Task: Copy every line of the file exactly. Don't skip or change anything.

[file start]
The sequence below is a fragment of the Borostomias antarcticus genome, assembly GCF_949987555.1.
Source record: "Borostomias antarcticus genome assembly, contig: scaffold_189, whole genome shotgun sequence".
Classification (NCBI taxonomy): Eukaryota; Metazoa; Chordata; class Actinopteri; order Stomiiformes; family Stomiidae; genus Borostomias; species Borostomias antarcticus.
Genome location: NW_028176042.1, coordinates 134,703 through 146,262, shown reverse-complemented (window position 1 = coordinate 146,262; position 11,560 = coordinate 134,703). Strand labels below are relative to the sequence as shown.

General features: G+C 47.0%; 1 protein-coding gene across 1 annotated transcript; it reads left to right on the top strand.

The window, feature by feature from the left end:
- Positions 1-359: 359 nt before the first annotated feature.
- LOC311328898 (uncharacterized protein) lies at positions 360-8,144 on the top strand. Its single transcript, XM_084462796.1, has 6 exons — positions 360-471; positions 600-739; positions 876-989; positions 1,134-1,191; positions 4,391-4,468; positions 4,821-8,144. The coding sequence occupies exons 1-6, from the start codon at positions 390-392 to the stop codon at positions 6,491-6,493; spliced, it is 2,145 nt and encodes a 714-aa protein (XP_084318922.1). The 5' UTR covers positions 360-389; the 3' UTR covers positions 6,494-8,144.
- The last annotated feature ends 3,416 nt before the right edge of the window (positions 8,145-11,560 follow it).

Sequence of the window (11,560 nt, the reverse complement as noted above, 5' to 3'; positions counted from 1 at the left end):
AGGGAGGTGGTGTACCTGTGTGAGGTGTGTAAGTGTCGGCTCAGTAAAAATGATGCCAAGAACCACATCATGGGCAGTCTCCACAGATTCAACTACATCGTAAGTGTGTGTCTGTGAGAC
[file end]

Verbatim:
The sequence below is a fragment of the Borostomias antarcticus genome, assembly GCF_949987555.1.
Source record: "Borostomias antarcticus genome assembly, contig: scaffold_189, whole genome shotgun sequence".
Classification (NCBI taxonomy): Eukaryota; Metazoa; Chordata; class Actinopteri; order Stomiiformes; family Stomiidae; genus Borostomias; species Borostomias antarcticus.
Genome location: NW_028176042.1, coordinates 134,703 through 146,262, shown reverse-complemented (window position 1 = coordinate 146,262; position 11,560 = coordinate 134,703). Strand labels below are relative to the sequence as shown.

General features: G+C 47.0%; 1 protein-coding gene across 1 annotated transcript; it reads left to right on the top strand.

The window, feature by feature from the left end:
- Positions 1-359: 359 nt before the first annotated feature.
- LOC311328898 (uncharacterized protein) lies at positions 360-8,144 on the top strand. Its single transcript, XM_084462796.1, has 6 exons — positions 360-471; positions 600-739; positions 876-989; positions 1,134-1,191; positions 4,391-4,468; positions 4,821-8,144. The coding sequence occupies exons 1-6, from the start codon at positions 390-392 to the stop codon at positions 6,491-6,493; spliced, it is 2,145 nt and encodes a 714-aa protein (XP_084318922.1). The 5' UTR covers positions 360-389; the 3' UTR covers positions 6,494-8,144.
- The last annotated feature ends 3,416 nt before the right edge of the window (positions 8,145-11,560 follow it).

Sequence of the window (11,560 nt, the reverse complement as noted above, 5' to 3'; positions counted from 1 at the left end):
AGGGAGGTGGTGTACCTGTGTGAGGTGTGTAAGTGTCGGCTCAGTAAAAATGATGCCAAGAACCACATCATGGGCAGTCTCCACAGATTCAACTACATCGTAAGTGTGTGTCTGTGAGAC